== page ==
Information provided courtesy:
Kerry A. Gunther
Bear Management Office
Yellowstone National Park
From 1980-2002, over 62 million people visited Yellowstone National Park (YNP). During the same period, 32 people were injured by bears. The chance of being injured by a bear while in the park is approximately 1 in 1.9 million.
Injuries to Humans – Grizzly Bears
Grizzly bear-inflicted injuries to humans in developed areas averaged approximately 1 per year during the 1930’s through the 1950’s and 4 per year during the 1960’s. Grizzly bear-caused human injuries in developed areas then decreased to 1 injury every 2 years (0.5/year) during the 1970’s. In the last 20 years (1980-2002), there have been only 2 grizzly bear-caused human injuries in a developed area.
Human injuries from grizzly bears in the backcountry, a rare occurrence before 1970, increased to an average of approximately 1 per year during the 1970’s, 1980’s, and 1990’s. The slight increase in backcountry injuries from the 1970’s through the 1990’s may be related to the increase in backcountry recreational use since the early 1970’s.
Injuries to Humans – Black Bears
Human injuries from black bears have decreased from averages of 46 per year from 1931-1969, to 4 per year during the 1970’s and less than one (0.17) per year from 1980-2002. Undoubtedly, some minor injuries were not reported by park visitors. Only 7 of the 45 injuries caused by black bears from 1970-2002 were in backcountry areas, and 2 of these were from females “defending cubs.” Thirty-four injuries were from black bears along roadsides as a result of visitors getting too close while attempting to feed, take pictures, or get a better view of bears. Three injuries were from black bears in developed areas, and 1 injury was during a bear-relocation accident.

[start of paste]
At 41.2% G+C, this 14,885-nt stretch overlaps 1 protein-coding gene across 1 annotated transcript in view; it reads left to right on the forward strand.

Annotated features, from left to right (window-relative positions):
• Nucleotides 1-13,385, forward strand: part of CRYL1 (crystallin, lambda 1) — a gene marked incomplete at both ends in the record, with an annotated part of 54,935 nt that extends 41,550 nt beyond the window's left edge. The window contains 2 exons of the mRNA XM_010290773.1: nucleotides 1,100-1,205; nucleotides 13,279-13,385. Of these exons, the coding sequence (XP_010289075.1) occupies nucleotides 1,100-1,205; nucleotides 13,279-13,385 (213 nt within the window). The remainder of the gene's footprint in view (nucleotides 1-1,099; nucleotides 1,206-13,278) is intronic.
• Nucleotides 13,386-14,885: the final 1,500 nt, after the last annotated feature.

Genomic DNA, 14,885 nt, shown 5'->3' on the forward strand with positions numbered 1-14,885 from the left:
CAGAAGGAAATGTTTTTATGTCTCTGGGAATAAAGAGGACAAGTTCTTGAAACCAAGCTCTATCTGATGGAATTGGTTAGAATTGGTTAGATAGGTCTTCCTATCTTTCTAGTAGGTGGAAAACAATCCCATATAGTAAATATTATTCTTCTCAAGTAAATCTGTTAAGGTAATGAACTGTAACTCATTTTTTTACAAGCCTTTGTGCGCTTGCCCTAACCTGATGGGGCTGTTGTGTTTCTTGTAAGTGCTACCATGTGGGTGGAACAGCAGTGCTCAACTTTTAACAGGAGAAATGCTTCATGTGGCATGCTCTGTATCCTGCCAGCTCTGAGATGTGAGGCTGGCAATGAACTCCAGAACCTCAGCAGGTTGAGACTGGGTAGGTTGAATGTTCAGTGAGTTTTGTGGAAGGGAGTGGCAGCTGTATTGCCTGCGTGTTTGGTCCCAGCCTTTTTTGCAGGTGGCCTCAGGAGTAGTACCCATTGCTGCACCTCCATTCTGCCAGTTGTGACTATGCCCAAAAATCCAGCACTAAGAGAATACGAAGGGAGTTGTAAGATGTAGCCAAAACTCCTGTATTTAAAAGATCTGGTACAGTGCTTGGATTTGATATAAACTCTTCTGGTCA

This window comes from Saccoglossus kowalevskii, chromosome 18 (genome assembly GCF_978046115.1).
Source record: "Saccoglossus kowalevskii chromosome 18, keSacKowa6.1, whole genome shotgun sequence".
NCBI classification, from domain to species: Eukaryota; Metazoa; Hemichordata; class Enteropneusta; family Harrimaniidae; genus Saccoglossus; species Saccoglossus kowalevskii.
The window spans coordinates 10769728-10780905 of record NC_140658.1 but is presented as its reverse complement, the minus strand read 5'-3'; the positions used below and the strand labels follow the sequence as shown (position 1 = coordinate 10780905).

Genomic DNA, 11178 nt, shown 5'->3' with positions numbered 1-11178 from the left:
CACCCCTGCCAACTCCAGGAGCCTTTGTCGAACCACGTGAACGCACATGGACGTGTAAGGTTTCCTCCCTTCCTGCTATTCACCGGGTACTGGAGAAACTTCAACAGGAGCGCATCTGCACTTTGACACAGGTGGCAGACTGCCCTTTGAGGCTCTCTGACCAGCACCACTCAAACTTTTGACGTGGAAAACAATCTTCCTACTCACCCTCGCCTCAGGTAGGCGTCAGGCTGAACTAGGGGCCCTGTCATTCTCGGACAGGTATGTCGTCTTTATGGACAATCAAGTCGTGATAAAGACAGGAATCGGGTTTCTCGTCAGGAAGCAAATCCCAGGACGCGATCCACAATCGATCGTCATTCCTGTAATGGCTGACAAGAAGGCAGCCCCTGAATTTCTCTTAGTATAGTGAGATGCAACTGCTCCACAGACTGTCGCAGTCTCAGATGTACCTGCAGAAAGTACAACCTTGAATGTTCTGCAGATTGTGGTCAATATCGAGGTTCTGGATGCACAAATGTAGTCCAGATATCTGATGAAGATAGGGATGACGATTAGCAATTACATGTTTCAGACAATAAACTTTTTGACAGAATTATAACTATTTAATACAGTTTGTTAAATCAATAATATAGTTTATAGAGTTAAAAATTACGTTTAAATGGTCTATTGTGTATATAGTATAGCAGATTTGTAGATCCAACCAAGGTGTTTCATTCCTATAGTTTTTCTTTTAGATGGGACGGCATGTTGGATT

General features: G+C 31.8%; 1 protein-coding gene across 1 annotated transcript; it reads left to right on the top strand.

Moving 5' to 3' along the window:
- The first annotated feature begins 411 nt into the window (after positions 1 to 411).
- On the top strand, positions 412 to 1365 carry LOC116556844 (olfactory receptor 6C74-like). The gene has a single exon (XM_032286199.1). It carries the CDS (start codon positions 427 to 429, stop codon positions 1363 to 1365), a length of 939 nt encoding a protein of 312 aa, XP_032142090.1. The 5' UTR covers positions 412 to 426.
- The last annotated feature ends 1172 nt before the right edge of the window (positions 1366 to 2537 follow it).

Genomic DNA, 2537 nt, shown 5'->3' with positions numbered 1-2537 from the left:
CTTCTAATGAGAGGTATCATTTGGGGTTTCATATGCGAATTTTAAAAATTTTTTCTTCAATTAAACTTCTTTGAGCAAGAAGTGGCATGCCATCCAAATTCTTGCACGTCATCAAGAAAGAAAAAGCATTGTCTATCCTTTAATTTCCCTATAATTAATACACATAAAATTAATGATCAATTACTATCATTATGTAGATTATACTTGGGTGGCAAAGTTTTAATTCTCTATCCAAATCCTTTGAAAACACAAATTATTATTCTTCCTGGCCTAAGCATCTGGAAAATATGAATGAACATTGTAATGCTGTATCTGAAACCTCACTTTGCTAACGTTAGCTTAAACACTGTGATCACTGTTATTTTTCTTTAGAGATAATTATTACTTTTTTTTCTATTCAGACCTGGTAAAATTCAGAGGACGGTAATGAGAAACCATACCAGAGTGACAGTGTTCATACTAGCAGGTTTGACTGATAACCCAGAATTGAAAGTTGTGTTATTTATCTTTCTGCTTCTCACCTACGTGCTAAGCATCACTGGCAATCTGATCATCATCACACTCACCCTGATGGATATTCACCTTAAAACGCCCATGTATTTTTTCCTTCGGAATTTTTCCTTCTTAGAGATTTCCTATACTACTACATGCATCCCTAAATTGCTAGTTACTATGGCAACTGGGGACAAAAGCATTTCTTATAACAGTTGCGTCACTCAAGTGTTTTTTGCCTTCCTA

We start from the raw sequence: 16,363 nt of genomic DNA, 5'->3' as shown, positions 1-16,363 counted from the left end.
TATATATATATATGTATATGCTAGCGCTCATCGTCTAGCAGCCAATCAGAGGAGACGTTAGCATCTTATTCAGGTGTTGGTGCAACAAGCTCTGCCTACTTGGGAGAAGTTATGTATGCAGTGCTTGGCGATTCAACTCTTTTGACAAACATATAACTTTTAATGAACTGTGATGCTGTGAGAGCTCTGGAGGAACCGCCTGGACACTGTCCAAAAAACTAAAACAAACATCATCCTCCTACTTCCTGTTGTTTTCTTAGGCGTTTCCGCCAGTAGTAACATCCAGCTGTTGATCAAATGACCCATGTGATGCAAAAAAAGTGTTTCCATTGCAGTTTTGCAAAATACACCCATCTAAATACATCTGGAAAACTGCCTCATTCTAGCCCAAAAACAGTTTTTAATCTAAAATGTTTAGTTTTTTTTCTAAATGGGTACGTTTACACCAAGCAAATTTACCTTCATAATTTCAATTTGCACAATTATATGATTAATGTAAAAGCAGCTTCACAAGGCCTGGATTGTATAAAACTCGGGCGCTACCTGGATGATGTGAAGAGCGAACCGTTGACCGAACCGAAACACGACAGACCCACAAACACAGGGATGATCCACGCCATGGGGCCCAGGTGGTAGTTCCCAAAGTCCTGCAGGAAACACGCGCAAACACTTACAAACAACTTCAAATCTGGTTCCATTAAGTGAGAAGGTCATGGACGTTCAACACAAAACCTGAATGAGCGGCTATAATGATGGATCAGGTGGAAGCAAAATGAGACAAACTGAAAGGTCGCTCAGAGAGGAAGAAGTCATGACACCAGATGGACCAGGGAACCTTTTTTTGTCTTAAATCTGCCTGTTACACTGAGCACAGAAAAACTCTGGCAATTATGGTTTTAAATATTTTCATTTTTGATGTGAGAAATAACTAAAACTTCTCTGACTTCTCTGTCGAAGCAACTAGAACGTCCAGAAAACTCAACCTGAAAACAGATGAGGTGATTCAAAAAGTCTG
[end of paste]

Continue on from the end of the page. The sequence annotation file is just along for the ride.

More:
Five known bear-caused human fatalities and 1 possible fatality have occurred within YNP. In addition, 1 fatality occurred in the Gallatin National Forest outside of the park.
In October of 1986, the fifth fatality in YNP occurred when a photographer approached an adult female grizzly bear too closely in Hayden Valley. The fourth fatality occurred in July 1984, when a grizzly bear killed a backpacker in a backcountry campsite located on the southern end of White Lake.
The third fatality occurred in June 1972, when a man returned at night to an illegally established camp and approached to within 50 feet of a grizzly bear that was feeding on food that was left out.
The second fatality occurred in August 1942, in the Old Faithful campground. The species of bear involved could not be determined.
The first fatality occurred in 1916 when a grizzly bear killed a man in a roadside camp. A possible fatality supposedly occurred in 1907 when a man was attacked by a female grizzly bear after he prodded her cub with an umbrella. However, the validity of this incident is questionable.
In late June 1983, a fatality occurred in the Gallatin National Forest outside the park when an adult male grizzly bear attacked a camper in the Rainbow Point Campground.
Bear Related Injuries and Fatalities, 1975 – 2002
Data and Research on Menstruation—Should you camp? Read
Includes overnight backcountry users only, backcountry